Forged in the Fires of Montrose
Arcade Fire front man William Butler wrote an entire album about how much he hated growing up in Houston, Texas. But if he ever stops trying to get away from the sprawl, Butler may be surprised to find a culinary renaissance is happening in Houston’s Montrose neighborhood, and at its heart is Blacksmith, a cutting edge cafe helmed by David Buehrer. I spent three days at Blacksmith training for the Big Eastern Barista Competition, and I left impressed with what’s happening in the Lone Star State’s largest city.
Come for the coffee, stay for the breakfast
After my redeye flight from Louisville, I was in dire need of some caffeine and a hot breakfast. Thankfully, Blacksmith has both in ample quantity. Blacksmith joins the ranks of cafes around world that are taking their food program as seriously as their coffee program- not surprising considering Blacksmith is part of Clumsy Butcher- a restaurant group that includes nationally known restaurants and cocktail bars such as Underbelly and Anvil. I scarfed down the Vietnamese Steak and Eggs, which was undoubtedly the tastiest food I’ve eaten in a coffee shop since my burger at Workshop Coffee in London. The house made yoghurt and granola is another option that sets Blacksmith apart from the stale pastry pack.
High Volume Craftsmanship
I came to Houston to get some reps on their Nuevo Simoneli Aurelia T3- the official espresso machine of the World Barista Championship, so after chugging no less than 3 coffees (an espresso, cappuccino, and pour-over of an incredible Geisha from Birdrock that somebody had brought in) I jumped behind the bar. I knew that Blacksmith was popular, but I wasn’t prepared for the onslaught that is their Saturday brunch slam. If you ever have wondered what it’s like to work at the number one brunch spot in America’s fourth largest city- it’s something like the battle of Helm’s Deep in the Two Towers. Thankfully, Buehrer and wingman John Letoto have assembled an efficient and skilled staff with customer service prowess that would make Danny Meyer proud. Even with a line out the door the baristas take the time to introduce themselves to each customer and bus their tables. With such a committed staff, it wasn’t difficult to settle into a groove on the espresso machine.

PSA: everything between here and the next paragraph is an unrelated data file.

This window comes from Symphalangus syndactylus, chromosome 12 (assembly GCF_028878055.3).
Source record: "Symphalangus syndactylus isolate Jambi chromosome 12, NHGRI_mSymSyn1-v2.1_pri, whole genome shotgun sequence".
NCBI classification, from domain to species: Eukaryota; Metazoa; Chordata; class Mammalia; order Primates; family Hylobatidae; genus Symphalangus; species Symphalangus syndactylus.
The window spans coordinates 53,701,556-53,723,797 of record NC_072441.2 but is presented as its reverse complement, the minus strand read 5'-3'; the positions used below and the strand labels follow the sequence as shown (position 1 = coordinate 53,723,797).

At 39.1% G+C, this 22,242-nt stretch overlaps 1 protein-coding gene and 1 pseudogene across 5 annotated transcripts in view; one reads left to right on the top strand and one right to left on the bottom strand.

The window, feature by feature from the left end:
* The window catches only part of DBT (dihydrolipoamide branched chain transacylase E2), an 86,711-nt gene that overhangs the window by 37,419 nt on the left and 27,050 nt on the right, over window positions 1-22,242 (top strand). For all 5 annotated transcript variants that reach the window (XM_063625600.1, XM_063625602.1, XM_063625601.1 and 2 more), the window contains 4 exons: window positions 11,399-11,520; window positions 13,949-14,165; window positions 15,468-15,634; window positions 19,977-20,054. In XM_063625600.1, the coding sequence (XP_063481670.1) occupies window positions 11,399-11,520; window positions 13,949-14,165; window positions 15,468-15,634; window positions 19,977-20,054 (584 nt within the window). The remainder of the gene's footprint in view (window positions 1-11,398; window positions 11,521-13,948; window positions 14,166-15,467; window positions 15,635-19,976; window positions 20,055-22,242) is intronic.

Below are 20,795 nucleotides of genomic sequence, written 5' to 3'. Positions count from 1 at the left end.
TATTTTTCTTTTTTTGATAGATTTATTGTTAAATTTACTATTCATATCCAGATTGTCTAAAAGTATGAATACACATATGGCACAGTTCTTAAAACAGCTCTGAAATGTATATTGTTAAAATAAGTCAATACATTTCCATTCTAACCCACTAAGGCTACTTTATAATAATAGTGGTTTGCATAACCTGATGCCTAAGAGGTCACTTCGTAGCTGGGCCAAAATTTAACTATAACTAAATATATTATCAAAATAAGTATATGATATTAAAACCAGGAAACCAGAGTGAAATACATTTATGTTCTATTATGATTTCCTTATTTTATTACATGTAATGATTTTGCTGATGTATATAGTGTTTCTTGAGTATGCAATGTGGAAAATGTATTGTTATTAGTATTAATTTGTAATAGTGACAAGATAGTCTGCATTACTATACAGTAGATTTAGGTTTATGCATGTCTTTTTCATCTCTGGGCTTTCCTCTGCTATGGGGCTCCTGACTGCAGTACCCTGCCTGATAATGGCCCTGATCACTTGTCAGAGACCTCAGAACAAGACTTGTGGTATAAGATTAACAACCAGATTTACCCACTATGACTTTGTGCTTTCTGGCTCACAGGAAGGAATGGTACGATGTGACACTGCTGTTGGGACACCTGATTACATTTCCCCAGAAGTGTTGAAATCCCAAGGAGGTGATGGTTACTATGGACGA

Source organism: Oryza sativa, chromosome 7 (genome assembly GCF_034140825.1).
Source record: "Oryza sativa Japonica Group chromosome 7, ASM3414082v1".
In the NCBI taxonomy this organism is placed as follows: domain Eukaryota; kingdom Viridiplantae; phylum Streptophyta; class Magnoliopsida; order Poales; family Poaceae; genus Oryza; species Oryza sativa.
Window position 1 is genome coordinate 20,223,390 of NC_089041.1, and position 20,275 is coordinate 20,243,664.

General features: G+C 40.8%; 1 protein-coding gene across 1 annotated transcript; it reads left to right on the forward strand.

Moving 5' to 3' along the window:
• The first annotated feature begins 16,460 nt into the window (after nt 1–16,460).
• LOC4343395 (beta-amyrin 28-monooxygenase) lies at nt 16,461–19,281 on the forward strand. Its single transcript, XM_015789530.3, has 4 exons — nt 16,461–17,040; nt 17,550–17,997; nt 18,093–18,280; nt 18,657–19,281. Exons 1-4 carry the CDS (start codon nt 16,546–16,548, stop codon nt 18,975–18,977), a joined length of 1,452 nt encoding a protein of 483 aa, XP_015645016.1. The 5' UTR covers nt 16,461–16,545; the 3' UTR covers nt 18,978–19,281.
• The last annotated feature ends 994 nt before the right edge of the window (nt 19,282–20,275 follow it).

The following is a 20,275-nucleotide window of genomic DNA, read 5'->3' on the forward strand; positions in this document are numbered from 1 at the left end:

Greenway? Yes, way.
Blacksmith serves coffee from acclaimed Houston roaster Greenway Coffee (also co-owned by Buehrer, but not part of Clumsy Butcher). The Port of Houston is America’s second largest port, and most of the coffee entering the country passes through it. Greenway benefits with a very close relationship with local importers, and also has several direct trade relationships in Guatemala and Indonesia. David pointed out that my flight from Louisville was longer than his recent flight to Guatemala- meaning the trip from farm to table might be shorter in Houston than anywhere else in the continental U.S.
Blacksmith, however, is not content to just push locally roasted coffee. They also feature a guest espresso from an outside roaster, prepared on a La Marzocco GB-3, modded for on-the-fly pressure profiling. By sheer coincidence the guest espresso at Blacksmith during my guest barista gig was Blacksmith, the house espresso blend at Quills Coffee, where I work in Louisville. Besides providing Blacksmith’s regulars with a fair bit of amusement (“Does Quills always send a barista with a coffee order?” more than one person quipped.) it was fun for me to see how different pressure profiles affected the espresso I thought I knew pretty well.
Even Bigger Things in Store
It’s a tough act to pull off, but my time at Blacksmith taught me it’s possible to serve coffee and food at a high volume without sacrificing quality or service. David Buehrer is a visionary leader with even bigger plans for the future. If you’re not following what’s happening in Houston- you should be.